The Frozen Ones

In Michael Chabon’s brilliant Yiddish noir novel, Israel was never created, Jews are living on skid row in Alaska, and their potential Messiah is a heroin addict who’s just been shot.

Nathalie Rothschild

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Sixty years have passed since the defeat of the Zionists in the 1948 Arab-Israeli war. With the Reversion looming in the Federal District of Sitka, the temporary Jewish homeland in Alaska, the Jews are facing yet another dispersal.

Meanwhile, someone has put a bullet in the brain of the occupant of room 208 in a local flophouse. The stiff is a young yid whom the ultra orthodox Verbover Jews believe is the Tzaddik Ha-Dor, the righteous of the generation – that is, a potential Messiah. As his neighbour Meyer Landsman, a downbeat, Slivovitz-swigging homicide detective, puts it, these are strange times to be a Jew.

This, in short, is the premise of The Yiddish Policemen’s Union, Michael Chabon’s alternative-history novel, which spans and stretches several genres. It is a noir detective story and a paranoia-riddled parable for contemporary strife. It combines Yiddish sentimentality with a conspiracy narrative and a whodunnit that will have you eagerly flicking through its thrilling 411 pages.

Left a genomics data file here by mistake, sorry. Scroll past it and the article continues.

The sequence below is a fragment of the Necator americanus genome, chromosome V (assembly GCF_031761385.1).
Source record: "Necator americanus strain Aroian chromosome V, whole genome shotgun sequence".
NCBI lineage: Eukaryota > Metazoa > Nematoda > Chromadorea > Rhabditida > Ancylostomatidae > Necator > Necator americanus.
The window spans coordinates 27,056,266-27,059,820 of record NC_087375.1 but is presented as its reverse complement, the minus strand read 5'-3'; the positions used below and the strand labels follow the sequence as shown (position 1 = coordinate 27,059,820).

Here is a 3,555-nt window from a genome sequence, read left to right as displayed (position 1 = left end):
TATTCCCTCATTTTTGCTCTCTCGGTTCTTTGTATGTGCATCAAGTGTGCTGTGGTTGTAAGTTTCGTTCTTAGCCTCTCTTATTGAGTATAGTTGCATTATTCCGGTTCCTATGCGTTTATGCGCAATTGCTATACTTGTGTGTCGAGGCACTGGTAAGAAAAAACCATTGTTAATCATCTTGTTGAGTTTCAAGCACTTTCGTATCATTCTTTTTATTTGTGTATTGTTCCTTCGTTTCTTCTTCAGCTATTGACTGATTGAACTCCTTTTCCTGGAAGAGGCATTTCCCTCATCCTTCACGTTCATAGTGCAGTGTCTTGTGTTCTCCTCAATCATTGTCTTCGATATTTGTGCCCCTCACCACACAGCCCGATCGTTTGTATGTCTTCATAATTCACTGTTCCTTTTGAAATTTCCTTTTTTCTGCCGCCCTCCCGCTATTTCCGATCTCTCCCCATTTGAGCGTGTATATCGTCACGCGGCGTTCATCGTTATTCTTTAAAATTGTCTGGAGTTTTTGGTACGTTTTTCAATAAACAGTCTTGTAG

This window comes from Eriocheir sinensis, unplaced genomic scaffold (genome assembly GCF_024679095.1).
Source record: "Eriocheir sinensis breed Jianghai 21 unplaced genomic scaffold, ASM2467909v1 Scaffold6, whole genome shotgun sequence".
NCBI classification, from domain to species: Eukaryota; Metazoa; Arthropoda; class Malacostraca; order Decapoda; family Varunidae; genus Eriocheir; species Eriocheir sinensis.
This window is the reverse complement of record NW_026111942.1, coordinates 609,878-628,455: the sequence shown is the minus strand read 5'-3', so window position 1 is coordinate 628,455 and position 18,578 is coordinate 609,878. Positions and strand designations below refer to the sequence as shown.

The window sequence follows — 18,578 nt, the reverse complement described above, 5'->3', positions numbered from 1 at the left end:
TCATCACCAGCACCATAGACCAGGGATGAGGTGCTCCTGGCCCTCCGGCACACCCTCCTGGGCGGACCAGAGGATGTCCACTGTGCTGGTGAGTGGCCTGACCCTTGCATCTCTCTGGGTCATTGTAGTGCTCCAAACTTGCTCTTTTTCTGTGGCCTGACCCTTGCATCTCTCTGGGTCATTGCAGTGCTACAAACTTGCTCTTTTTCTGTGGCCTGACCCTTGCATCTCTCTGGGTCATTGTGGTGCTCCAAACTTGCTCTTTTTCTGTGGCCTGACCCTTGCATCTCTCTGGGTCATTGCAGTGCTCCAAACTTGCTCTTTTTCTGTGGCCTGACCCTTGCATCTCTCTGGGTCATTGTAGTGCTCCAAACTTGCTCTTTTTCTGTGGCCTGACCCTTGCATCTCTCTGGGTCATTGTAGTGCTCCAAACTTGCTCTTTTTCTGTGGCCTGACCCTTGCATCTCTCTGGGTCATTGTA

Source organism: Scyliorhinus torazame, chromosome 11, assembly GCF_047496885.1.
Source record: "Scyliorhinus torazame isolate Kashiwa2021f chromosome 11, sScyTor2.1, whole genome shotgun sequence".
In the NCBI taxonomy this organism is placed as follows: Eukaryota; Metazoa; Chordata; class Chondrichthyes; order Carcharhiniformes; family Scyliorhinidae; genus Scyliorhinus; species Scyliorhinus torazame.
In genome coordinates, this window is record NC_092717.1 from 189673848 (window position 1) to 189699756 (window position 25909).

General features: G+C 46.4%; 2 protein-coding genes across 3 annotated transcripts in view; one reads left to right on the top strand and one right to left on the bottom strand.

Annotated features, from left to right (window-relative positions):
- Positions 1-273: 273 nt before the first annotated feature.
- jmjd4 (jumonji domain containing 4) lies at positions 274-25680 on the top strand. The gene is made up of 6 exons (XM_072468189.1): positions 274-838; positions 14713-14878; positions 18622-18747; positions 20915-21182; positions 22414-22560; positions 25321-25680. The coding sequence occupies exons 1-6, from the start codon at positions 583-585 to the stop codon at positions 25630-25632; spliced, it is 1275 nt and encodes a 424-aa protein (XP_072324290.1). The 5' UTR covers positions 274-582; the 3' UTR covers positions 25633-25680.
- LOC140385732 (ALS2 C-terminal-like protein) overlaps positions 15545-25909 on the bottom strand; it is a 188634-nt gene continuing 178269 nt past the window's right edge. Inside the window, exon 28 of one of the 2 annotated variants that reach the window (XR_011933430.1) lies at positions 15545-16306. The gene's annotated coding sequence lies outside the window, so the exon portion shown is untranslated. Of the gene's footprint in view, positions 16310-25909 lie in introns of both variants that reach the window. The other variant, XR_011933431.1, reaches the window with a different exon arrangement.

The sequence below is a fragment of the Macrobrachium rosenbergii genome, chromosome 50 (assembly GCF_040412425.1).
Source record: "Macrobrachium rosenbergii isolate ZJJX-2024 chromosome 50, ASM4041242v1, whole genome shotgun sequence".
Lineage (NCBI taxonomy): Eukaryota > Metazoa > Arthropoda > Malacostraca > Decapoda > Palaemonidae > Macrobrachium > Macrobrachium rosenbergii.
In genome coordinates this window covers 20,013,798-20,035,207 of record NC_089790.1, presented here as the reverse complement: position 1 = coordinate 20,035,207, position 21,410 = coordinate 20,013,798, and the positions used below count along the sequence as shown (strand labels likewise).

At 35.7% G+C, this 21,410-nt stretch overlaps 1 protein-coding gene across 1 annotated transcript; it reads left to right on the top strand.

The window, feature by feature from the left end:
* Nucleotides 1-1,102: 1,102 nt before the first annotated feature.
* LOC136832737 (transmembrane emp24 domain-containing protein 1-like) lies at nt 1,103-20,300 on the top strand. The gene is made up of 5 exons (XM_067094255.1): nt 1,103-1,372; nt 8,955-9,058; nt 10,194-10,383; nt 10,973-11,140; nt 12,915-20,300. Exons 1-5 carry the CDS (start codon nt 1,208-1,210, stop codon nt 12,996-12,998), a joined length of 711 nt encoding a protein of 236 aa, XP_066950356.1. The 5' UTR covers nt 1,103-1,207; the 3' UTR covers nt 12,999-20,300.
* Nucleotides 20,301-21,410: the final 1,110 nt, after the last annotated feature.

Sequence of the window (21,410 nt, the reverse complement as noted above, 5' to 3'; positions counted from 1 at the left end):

Like Philip Roth’s The Plot Against America (in which Charles Lindbergh defeats Franklin D Roosevelt in the 1940 presidential election and turns America into a fascist state), The Yiddish Policemen’s Union uses the ‘what if?’ device to blend reality with imaginative revisionism. In the early 1940s, the US Department of the Interior under Franklin D Roosevelt considered a proposal for Alaska as a settlement for displaced European Jews. In Chabon’s hands, this speck of history spirals into a surreal and outlandish scenario.

In the book, Jews have migrated to Alaska in several waves. The early settlers, the Polar Bears, were ‘utopians, which meant that they saw imperfection everywhere they looked’. In 1948, after the three-month-old republic of Israel was crushed, the Sitka Settlement was granted interim status as a federal district. Now, 60 years on, ‘There are still Jews living in Jerusalem, as there always have been. A few. They were there long before the Zionists started showing up, their trunks packed with Hebrew dictionaries, agricultural manuals, and plenty of trouble for everyone.’